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The problem I am working on is, "In the figure below, determine the point (other than infinity) at which the electric field is zero. (Let $q_1 = -2.45\ \mu C$ and $q_2 = 6.5\ \mu C$)

Here is a little commentary my author gives on this problem:

Each charged particle produces a field that gets weaker farther away, so the net field due to both charges approaches zero as the distance goes to infinity in any direction. We are asked for the point at which the nonzero fields of the two particles add to zero as oppositely directed vectors of equal magnitude.

The electric field lines are represented by the curved lines in the diagram. The field of positive charge $q_2$ points radially away from its location. Negative charge $q_1$ creates a field pointing radially toward its location. These two fields are directed along different lines at any point in the plane except for points along the line joining the particles; the two fields cannot add to zero, except at some location along this line. To the right of the positive charge on this line, the fields are in opposite directions but the field from the larger magnitude of the positive charge dominates. In between the two particles, the fields are in the same direction and add together. To the left of the negative charge, the fields are in opposite directions and at some point they will add to zero such that $E = E_1 + E_2 = 0$.

For the first selection, are they saying that the particles together create one field? How is that so? As for the second selection, I honestly do not know what is it is saying.

Also, I know that the electric force that two particles exert on each other are equal in magnitude and opposite, but the electric fields aren't equal and opposite. So, when I find that the distance between the two particles where the two electrics fields are equal and opposite and they cancel, what is happening physically? What does it mean for electric fields to cancel each other out?

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@Crazybuddy I needed those selections to be colored. –  Mack Feb 2 '13 at 2:13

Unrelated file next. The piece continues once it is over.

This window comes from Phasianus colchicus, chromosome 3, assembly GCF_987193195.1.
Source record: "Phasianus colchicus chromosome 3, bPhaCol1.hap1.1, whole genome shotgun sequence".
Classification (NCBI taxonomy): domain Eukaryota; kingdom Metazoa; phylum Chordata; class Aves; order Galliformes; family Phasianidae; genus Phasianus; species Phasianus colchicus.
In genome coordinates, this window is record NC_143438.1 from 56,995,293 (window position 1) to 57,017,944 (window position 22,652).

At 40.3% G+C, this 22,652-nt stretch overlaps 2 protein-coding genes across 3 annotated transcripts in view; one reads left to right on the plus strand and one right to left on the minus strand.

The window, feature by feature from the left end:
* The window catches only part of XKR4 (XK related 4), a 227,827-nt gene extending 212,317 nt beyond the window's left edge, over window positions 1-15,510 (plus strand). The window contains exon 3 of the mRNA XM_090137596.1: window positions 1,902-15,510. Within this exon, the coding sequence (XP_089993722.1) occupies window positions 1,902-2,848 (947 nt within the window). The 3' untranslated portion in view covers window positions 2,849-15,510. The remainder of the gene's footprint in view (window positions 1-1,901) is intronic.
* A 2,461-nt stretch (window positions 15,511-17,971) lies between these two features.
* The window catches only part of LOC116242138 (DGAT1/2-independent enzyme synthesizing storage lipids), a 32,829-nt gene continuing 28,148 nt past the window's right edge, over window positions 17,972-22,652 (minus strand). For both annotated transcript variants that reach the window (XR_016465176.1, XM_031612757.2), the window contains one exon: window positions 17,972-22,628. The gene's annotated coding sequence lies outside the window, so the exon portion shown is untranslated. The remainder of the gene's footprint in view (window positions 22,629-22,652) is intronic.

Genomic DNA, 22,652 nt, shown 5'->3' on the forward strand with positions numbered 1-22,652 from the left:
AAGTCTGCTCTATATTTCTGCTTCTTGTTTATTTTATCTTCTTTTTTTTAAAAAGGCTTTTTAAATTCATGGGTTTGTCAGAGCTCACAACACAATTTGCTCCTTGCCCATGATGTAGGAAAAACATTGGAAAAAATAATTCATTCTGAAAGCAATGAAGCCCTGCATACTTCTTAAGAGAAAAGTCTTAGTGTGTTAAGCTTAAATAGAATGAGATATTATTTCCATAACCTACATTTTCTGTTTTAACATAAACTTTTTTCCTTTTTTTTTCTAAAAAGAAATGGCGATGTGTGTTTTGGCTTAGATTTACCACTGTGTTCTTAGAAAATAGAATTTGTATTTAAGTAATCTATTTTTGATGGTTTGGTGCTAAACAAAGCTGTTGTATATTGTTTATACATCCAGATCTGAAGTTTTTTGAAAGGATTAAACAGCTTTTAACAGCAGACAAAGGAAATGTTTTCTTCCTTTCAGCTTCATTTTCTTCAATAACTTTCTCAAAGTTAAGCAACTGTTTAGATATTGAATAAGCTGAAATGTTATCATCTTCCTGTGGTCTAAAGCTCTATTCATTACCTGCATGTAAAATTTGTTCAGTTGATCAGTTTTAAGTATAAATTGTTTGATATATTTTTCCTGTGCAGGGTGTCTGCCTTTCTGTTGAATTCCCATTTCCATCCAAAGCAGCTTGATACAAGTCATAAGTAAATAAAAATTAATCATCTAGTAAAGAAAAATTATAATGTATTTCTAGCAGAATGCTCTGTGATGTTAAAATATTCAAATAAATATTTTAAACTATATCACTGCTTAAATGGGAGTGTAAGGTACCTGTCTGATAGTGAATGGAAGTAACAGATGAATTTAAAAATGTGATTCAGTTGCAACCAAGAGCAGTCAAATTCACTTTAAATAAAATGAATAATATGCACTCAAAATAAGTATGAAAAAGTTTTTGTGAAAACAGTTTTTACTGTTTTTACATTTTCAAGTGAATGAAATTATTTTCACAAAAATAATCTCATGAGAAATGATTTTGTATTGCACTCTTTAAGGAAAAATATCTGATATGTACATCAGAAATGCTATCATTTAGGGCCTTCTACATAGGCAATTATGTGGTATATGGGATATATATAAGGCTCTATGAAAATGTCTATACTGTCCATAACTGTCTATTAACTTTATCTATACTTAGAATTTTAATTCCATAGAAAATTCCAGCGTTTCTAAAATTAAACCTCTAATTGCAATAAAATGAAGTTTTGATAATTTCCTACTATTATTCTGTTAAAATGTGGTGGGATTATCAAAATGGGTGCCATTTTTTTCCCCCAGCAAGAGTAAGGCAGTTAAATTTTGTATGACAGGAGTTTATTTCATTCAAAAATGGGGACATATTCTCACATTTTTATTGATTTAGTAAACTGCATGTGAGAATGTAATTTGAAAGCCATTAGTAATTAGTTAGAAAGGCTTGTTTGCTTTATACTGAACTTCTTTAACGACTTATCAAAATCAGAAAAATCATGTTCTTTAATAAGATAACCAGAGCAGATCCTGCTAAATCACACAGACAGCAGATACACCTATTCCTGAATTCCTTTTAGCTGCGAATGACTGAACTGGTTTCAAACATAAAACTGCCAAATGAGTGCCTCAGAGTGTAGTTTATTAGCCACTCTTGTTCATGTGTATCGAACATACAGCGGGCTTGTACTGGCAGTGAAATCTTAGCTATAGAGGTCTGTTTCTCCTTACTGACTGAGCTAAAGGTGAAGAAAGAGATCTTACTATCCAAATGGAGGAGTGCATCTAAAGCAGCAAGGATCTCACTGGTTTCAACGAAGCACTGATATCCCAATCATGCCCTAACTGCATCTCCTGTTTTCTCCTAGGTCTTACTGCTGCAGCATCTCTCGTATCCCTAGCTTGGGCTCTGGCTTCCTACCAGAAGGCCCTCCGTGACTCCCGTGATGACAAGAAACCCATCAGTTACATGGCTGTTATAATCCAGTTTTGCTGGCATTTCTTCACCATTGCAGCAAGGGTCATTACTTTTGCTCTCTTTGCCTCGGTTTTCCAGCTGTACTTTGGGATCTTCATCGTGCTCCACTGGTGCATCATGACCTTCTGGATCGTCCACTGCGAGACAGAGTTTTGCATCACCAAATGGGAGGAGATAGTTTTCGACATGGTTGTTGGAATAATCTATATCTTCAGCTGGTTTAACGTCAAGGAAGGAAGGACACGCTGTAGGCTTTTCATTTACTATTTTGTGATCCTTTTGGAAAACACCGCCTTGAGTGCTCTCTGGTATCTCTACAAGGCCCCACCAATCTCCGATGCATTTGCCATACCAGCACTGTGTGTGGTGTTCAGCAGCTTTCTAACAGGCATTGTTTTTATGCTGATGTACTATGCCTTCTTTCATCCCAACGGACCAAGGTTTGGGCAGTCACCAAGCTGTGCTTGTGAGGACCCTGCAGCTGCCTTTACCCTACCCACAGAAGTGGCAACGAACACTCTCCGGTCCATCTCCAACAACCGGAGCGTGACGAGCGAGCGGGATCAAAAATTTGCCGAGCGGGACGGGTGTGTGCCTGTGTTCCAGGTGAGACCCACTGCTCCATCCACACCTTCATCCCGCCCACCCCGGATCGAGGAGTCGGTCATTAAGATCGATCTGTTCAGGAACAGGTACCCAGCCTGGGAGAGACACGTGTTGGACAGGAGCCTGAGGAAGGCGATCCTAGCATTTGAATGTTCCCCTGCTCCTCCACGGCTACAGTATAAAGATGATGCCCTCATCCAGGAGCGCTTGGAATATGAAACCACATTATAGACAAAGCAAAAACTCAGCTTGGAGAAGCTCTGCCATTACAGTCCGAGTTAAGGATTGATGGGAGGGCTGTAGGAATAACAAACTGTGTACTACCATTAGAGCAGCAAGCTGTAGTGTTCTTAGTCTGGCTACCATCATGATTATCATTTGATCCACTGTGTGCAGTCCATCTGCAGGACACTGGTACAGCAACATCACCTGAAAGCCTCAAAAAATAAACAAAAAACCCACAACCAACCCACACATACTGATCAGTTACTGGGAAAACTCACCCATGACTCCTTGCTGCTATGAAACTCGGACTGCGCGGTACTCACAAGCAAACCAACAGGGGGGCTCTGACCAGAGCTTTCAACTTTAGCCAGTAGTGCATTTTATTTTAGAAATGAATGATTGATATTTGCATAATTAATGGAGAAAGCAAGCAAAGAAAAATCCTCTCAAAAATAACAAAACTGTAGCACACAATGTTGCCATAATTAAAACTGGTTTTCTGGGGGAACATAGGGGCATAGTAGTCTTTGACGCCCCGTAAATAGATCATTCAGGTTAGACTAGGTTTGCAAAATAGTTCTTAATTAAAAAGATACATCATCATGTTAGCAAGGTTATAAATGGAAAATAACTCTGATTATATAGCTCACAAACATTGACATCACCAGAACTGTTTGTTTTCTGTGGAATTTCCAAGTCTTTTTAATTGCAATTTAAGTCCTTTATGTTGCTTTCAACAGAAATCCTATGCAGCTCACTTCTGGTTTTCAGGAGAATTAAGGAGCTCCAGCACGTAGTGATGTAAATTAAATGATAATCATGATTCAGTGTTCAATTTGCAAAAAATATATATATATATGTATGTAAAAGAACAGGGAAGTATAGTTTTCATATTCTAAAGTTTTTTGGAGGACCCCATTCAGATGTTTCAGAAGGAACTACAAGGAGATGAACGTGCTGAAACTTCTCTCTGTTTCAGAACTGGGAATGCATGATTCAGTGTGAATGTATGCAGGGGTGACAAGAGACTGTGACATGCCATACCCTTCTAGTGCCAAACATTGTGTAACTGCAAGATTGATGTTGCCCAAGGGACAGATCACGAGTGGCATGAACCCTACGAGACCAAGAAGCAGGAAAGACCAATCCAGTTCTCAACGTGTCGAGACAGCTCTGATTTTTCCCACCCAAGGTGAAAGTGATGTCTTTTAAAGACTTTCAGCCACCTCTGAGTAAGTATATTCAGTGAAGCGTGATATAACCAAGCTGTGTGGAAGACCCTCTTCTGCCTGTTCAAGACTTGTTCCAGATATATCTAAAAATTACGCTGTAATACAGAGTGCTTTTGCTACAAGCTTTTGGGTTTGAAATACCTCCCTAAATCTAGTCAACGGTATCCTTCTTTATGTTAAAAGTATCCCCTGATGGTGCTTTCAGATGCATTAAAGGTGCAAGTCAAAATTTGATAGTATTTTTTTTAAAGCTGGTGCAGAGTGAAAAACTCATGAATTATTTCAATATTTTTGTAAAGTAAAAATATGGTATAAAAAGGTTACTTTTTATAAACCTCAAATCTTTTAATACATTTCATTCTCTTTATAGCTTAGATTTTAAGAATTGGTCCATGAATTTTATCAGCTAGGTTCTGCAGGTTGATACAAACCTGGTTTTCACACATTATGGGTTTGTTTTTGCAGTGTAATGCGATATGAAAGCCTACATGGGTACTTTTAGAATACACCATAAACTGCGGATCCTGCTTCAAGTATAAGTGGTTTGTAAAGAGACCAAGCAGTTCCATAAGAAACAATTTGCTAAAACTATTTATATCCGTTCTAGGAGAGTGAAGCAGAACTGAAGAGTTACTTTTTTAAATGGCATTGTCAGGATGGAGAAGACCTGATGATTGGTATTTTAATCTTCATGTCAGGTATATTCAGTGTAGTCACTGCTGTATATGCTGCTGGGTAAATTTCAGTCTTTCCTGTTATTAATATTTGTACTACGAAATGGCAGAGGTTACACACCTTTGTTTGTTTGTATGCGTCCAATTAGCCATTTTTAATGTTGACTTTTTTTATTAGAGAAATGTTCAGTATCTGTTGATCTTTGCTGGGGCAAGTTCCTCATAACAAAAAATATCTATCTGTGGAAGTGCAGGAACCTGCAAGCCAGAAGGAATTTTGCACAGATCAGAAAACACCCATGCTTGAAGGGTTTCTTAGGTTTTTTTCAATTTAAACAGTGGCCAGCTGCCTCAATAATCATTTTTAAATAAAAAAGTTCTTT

How do I color parts of my text? –  Mack Feb 2 '13 at 2:18
2  
No, those sections didn't have to be colored. You can use bold or italics for emphasis if you need to. There's no way to create colored text. –  David Z Feb 2 '13 at 5:15
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up vote 1 down vote accepted

You are looking for the point where a test charge doesn't feel any force, because it's attraction to, say $q_1$, cancels out with repulsion from $q_2$. I don't see your figure, so let's assume that $q_1$ and $q_2$ are on the $x$-axis, with $x$-coordinates $x_1$ and $x_2$. "By symmetry" (as explained in the commentary) you will guess that the point your are looking for is also on the $x$-axis. Then you have to solve the equation

$\frac{q_1{\rm sign}(x-x_1)}{(x-x_1)^2} + \frac{q_2{\rm sign}(x-x_2)}{(x-x_2)^2}=0$.

For test charges between the two particles, the forces coming from the two particles point in the same direction, so they can never cancel out. So we have to be either to the right or to the left of both particles, where the signs in the equation at the same. We can cancel them from the equation and get a quadratic equation that is easy to solve. Identify the right solution! (the quadratic equation give a fake solution that corresponds to the point between the two charges, where the forces have the same size, but also the same direction, so they don't cancel out).

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